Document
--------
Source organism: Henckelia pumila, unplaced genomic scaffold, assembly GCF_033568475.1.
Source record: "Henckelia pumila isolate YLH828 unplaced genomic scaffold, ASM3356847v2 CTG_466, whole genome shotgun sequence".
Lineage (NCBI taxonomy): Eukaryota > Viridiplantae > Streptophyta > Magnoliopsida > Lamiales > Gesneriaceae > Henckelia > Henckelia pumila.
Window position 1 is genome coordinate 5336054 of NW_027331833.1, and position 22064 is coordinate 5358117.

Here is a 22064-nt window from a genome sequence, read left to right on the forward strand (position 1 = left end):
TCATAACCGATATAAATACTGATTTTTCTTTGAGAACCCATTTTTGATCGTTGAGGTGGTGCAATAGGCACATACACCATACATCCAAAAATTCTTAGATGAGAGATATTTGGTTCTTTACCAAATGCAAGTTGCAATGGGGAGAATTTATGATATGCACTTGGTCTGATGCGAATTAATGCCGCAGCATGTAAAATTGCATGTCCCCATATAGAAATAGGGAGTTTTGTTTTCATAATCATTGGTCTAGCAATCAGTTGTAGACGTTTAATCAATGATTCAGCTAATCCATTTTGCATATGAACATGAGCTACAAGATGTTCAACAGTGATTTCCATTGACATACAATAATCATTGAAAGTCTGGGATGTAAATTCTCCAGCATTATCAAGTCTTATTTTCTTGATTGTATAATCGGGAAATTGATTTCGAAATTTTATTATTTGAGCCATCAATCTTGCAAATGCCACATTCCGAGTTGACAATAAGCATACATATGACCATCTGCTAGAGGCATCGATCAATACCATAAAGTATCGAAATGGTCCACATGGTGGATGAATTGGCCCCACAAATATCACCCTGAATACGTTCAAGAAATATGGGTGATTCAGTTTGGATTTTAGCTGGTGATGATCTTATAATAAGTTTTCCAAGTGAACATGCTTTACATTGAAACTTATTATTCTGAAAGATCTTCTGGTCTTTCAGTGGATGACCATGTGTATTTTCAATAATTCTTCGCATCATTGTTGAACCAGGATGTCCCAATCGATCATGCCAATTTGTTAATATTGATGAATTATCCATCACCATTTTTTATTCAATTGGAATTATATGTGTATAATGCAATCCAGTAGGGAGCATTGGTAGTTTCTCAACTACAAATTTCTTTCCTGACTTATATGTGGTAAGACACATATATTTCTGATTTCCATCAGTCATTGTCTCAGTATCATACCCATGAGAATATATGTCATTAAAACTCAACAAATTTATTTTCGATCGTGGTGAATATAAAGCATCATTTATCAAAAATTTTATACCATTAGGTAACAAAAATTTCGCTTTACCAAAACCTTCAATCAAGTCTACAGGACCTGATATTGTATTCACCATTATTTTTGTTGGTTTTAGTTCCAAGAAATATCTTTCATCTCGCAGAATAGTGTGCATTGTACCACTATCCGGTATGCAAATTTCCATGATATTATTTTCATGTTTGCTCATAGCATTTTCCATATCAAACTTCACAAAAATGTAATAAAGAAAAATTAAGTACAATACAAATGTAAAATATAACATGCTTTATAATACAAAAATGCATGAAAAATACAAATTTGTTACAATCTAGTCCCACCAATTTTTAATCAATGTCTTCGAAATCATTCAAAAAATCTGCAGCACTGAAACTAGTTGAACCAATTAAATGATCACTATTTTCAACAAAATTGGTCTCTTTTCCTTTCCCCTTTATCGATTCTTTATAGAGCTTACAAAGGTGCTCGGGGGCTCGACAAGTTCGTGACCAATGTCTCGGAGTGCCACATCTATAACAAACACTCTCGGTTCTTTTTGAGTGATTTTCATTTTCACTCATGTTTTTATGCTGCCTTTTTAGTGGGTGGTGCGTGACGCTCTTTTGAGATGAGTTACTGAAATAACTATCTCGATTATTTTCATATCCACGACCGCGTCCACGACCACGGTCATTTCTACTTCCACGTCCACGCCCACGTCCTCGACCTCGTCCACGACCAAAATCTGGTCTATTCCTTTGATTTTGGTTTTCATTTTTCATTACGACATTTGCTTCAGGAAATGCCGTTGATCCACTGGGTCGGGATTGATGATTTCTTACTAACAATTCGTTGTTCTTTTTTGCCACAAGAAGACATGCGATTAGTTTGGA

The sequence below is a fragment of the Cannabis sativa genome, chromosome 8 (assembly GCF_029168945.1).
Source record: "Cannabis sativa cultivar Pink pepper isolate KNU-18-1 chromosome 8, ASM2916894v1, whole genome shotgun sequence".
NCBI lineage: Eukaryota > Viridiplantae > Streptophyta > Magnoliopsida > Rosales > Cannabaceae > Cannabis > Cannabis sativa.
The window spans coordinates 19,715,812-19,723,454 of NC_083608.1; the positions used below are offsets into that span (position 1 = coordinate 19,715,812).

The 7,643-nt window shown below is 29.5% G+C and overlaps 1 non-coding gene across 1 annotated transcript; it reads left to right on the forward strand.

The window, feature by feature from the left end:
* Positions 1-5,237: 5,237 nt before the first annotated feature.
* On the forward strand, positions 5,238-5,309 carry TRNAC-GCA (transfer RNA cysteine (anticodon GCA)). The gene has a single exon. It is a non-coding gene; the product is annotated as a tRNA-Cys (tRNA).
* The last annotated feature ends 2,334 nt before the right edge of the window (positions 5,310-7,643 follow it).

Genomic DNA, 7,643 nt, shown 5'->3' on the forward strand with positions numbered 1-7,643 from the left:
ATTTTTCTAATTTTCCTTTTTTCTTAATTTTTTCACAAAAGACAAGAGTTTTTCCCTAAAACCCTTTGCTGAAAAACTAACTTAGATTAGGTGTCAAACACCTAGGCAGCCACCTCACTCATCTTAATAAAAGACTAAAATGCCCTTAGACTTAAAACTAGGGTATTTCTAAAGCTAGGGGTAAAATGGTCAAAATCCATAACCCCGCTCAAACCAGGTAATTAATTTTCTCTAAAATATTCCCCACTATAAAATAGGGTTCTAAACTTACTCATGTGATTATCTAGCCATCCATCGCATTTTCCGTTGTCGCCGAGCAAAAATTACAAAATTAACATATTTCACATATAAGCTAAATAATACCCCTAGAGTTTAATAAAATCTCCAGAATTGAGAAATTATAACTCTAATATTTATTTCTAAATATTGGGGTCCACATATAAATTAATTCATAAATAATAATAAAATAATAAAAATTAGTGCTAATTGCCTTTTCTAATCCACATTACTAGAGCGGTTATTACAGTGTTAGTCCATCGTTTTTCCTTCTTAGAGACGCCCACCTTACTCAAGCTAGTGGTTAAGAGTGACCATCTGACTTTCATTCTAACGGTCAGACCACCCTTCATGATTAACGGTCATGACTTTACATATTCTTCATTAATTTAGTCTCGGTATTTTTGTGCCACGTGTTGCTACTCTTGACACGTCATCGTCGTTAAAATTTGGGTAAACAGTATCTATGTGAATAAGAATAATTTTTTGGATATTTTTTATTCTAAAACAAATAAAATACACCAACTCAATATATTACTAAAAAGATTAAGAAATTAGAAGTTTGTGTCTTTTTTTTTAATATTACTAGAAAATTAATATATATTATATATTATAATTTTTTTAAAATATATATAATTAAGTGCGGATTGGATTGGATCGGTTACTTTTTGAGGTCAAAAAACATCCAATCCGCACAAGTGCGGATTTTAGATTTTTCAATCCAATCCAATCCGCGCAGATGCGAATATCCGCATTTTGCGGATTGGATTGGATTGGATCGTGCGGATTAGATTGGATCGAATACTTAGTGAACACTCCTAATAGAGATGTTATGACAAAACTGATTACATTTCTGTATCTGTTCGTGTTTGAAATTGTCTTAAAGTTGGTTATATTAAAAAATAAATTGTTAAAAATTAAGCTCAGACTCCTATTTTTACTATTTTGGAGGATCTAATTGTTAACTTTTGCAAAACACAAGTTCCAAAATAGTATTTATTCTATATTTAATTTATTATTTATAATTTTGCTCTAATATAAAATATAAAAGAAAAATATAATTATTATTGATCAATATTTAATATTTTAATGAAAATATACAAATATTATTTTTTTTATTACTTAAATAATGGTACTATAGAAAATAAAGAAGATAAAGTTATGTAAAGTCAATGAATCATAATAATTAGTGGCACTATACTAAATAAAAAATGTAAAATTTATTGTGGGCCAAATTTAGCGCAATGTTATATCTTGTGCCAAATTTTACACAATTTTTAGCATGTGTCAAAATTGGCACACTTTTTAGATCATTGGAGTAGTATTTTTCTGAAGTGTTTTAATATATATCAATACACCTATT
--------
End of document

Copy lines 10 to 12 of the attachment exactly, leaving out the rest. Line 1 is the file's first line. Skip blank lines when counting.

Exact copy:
The window spans coordinates 19,715,812-19,723,454 of NC_083608.1; the positions used below are offsets into that span (position 1 = coordinate 19,715,812).

The 7,643-nt window shown below is 29.5% G+C and overlaps 1 non-coding gene across 1 annotated transcript; it reads left to right on the forward strand.

The window, feature by feature from the left end: